(2) Financial freedom; I never was drawn into a 9:00 to 5:00 job, and I tried once but it wasn’t really a success. I want to create a lifestyle that allows me to travel, to learn in the different places of the world. I just want to be financially flexible as an entrepreneur.

Also, when starting a business, or when experiencing something like the current situation (Covid-19) we have now, being financially flexible is really important. One needs to make the right decisions about where to invest in. Being financially flexible is being able to play and still benefit from whatever situation life throws. I’ve known both situations: having money and not having money. And I’m grateful for both and I know I can adapt to all situations. For me, it’s most important that I know I’m building something very sustainable and it takes time. I want to stay flexible so I can adapt, and that will be my strategy for the coming years at least: build a strong financial framework yet working fluid at the same time.

(3) Authenticity; I want to do something authentic. Everything in my life needs to be authentic. I always felt I was put on this planet to do something bigger than myself, something purposeful and fulfilling.

What would you say are the key elements for starting and running a successful business?

One must get their WHY clear.

Your WHY is your spiritual vision; what it is that you are here for even without your business in mind because this is specifically about you.

That’s what I do with my clients. I bring them back to their authentic self, and from there we build a business. That’s really a key element for me to start a specific business.

Determine what you do and what you don’t want to do. You build your business based on your needs and your desires in life. For example, my needs and desires (my top 3 motivations) are independence, freedom, and authenticity.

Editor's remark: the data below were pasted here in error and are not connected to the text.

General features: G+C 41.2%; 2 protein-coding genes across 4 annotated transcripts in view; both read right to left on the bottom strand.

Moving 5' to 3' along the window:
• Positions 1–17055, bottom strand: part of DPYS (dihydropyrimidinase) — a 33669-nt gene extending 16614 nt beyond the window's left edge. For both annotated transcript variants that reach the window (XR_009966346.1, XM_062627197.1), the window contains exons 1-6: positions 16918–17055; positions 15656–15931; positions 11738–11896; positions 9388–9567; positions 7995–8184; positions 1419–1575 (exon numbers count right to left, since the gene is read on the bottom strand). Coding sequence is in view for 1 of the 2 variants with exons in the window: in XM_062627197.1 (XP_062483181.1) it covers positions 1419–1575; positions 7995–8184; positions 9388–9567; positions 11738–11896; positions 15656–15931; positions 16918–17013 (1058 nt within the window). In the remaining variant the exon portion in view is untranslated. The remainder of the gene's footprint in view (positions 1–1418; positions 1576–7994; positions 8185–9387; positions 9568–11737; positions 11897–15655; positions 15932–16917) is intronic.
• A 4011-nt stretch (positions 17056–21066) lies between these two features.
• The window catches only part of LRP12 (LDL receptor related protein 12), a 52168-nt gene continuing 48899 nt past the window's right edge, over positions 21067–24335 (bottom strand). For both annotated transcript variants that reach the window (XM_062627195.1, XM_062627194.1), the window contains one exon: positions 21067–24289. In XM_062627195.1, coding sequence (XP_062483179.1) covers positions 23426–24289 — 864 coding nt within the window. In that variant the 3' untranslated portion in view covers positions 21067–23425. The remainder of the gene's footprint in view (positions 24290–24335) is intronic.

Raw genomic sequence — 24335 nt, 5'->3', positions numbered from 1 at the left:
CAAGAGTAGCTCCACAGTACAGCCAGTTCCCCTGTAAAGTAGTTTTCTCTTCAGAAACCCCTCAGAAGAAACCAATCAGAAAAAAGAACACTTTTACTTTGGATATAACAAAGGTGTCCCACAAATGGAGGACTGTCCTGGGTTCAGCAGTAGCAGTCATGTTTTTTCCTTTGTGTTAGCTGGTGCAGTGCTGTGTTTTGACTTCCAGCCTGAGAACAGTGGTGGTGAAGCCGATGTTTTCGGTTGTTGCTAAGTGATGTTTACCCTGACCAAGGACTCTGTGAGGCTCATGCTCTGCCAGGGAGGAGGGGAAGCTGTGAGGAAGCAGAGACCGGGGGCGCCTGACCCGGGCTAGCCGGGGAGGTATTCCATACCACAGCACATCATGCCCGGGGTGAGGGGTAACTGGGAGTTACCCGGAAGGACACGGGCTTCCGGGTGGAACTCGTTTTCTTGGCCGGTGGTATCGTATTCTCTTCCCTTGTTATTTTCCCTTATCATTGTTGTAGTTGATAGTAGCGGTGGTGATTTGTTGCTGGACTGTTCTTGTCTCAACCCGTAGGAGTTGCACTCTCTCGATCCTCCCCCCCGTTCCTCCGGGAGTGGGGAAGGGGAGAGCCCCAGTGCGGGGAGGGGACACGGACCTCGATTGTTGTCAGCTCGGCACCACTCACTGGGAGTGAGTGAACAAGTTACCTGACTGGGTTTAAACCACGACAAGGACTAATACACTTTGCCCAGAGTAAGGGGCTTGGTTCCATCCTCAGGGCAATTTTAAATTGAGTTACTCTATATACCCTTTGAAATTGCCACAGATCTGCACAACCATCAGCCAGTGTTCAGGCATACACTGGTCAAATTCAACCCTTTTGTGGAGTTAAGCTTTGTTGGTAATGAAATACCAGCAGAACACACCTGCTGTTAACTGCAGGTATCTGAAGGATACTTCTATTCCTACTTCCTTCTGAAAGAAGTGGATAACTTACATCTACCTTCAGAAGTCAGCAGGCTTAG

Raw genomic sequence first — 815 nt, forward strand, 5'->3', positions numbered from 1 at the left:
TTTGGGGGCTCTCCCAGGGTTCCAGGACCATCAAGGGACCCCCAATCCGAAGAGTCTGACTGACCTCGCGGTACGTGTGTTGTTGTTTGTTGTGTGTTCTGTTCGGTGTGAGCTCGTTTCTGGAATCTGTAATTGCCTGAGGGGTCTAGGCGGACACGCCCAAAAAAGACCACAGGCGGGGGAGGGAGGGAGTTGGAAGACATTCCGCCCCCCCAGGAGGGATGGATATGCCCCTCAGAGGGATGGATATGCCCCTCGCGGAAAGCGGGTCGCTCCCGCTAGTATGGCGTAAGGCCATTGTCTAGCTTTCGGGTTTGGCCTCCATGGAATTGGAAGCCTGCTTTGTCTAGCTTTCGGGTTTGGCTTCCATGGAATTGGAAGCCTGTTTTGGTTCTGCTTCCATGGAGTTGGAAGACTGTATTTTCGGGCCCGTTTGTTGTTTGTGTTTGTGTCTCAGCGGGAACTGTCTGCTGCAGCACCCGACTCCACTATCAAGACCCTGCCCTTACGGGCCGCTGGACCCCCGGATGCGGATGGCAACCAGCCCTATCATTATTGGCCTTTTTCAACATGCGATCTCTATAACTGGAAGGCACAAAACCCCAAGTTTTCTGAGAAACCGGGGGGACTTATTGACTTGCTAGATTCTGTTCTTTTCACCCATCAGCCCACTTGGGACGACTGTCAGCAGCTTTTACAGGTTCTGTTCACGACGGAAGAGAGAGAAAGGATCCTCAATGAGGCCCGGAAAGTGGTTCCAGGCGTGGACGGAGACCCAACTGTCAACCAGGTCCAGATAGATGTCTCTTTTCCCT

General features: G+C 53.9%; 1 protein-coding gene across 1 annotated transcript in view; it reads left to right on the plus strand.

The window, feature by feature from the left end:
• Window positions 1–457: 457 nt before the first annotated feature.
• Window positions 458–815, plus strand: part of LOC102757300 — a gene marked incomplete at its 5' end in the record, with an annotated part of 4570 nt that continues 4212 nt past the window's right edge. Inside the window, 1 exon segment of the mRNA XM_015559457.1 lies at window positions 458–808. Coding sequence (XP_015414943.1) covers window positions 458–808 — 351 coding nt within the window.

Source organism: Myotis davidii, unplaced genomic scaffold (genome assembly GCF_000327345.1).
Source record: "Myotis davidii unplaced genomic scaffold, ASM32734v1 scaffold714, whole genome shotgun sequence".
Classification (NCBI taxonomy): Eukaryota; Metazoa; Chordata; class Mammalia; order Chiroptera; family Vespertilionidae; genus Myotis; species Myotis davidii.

So if those are important to me, then I should build a business around that, that serves me instead of the other way around.

Be very clear on your WHY and determine your needs and desires in life then build it from there.

In running the business, it has to do with leadership—you hold yourself responsible. So if your business or your team aren’t working the way you want, it has something to do with yourself.

A lot of my clients come to me with problems in their businesses and then during the training process, they find out that the problem is not in their business but with themselves.

So it’s the lack of clarity most of the time.

If I extract that a little bit more, it means you shouldn’t focus on the functional problems but the contextual problems. For example when your team member is running late every day; instead of blaming him every day for being late, you can also start questioning yourself why someone is late. Maybe he doesn’t even know what time he should start. Always try to find ways that you can improve yourself. Know and accept that you are the one who’s in-charge.

What are three biggest challenges you have faced growing the business and how did you overcome them?

(1) Loneliness; I experienced a lot of loneliness during the years when I wasn’t doing what I was put in this world for.